The General Secretary, National Union of Textile Garment and Tailoring Workers of Nigeria, Mr Issa Aremu, has commended the Central Bank of Nigeria for banning the sale of foreign exchange to textile importers.
The News Agency of Nigeria reported that the CBN had on March 5, banned the sale of forex to importers of textiles into the country at a meeting with stakeholders in the cotton, textile, and garment value chain in Abuja.
The CBN listed all forms of textile materials among items prohibited from foreign exchange in its official windows.
It promised a financial intervention to textile manufacturers with the provision of funds at single digits rate to refit, retool and upgrade their factories to enable them to produce high-quality textile materials for the local and export market.
Aremu, who is also a National Executive Council member of Nigeria Labour Congress, gave the commendation on Thursday in Abuja.
He observed that more than ever, the CBN had commendably financed development in Nigeria under the leadership of Mr Godwin Emefiele, citing the anchor rice borrowers’ scheme that had improved rice sufficiency in the country.
He said smuggling and wholesale importation of textiles contributed to the closure of many textile industries in the past.
Aremu, however, described smuggling as an economic terrorism, adding that the new initiative of the CBN would boost local production, create jobs and lessen the pressure on forex if fully implemented.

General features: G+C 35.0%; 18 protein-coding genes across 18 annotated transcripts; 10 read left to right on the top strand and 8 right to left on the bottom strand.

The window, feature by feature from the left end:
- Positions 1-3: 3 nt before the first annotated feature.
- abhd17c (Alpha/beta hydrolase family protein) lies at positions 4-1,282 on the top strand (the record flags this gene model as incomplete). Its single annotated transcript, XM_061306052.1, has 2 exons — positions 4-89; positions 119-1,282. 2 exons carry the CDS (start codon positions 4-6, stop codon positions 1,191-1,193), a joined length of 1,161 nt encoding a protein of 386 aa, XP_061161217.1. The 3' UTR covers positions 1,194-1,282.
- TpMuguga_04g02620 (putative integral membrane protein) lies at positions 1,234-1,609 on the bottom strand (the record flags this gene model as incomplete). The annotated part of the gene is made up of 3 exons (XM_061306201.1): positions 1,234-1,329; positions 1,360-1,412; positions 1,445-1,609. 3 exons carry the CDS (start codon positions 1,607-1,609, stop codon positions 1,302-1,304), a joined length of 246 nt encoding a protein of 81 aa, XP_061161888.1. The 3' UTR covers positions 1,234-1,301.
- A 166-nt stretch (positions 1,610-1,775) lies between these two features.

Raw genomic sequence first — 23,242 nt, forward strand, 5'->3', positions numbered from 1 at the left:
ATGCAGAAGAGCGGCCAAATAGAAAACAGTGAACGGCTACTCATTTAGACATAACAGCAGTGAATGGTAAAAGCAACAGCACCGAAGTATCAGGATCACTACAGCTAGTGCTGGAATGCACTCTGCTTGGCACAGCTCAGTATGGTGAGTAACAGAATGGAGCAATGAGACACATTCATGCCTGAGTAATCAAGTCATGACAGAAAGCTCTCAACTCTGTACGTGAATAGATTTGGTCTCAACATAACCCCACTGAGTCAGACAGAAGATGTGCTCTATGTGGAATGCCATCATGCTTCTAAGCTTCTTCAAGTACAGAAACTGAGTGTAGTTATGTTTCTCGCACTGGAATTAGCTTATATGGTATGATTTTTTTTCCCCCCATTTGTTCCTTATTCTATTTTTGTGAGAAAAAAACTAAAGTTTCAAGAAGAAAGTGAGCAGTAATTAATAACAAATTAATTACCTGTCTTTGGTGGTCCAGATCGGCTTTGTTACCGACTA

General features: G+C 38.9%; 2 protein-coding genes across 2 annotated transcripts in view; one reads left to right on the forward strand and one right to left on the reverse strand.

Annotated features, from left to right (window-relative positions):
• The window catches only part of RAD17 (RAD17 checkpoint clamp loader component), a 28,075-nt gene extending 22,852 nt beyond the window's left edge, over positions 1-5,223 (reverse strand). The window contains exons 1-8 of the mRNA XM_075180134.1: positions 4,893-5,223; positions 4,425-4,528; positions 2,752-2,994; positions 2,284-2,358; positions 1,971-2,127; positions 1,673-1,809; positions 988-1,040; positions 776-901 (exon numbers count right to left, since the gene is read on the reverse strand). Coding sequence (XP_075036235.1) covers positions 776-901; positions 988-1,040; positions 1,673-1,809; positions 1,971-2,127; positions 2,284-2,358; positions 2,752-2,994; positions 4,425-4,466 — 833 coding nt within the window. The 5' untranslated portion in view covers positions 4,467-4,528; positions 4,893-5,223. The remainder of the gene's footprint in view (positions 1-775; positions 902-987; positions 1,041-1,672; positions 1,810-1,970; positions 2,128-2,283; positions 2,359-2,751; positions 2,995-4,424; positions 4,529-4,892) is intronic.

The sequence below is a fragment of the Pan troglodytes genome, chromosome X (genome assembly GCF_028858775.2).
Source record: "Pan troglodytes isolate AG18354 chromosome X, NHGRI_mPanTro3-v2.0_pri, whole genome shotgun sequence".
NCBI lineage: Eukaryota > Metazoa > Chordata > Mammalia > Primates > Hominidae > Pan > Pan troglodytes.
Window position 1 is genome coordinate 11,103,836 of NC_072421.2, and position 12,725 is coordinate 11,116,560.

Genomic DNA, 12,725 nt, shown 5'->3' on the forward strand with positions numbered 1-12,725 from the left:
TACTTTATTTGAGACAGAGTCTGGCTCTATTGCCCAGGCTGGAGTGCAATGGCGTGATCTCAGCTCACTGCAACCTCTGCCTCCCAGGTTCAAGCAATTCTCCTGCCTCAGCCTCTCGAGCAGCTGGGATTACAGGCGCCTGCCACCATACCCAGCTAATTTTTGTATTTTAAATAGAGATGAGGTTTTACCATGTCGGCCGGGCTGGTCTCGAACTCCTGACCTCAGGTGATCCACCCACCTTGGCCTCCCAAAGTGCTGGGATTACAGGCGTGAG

The labour leader commended the creativity of the CBN on the dollar restrictions on goods Nigeria could produce at home including textiles.
According to Aremu, the CBN governor said the decision was critical toward reviving the moribund sector and creating jobs for Nigerians.
Emefiele disclosed that the country was spending over $4bn annually on imported textiles and ready-made clothing, which he said was unacceptable.
He said the CBN would craft adequate measures to deal with the menace of smuggling, which had often threatened efforts toward self-sufficiency.
Aremu warned all forex dealers in the country to desist from granting any importer of textile material access to foreign currency in the Nigerian foreign exchange market.
He recalled that in the 1970s and early 1980s, Nigeria was home to Africa’s largest textile industry with over 180 textile mills in operations, which employed close to over 450,000 people.
The labour leader said the industry was supported in the production of cotton by 600,000 local farmers across 30 of Nigeria’s 36 states, among others.
He said that in recent times, many of the textile employers had to lay off employees, while most of the factories mentioned had all stopped operations.
“This has left only 25 textile factories in operation presently and operating below 20 per cent of their production capacities with total workforce of less than 20,000 people,” he said.
Aremu commended the CBN for all the creative measures to stimulate domestic production, which would put a stop to factory closures and create new jobs.
He said that as a developing economy, Nigeria needed creative monetary policies and development financing that could boost industrialisation.
He called on the Federal Government to complement the development financing of the CBN through fiscal, industrial and labour market policies to re-invent the Nigerian economy and ensure sustainable decent jobs for the youth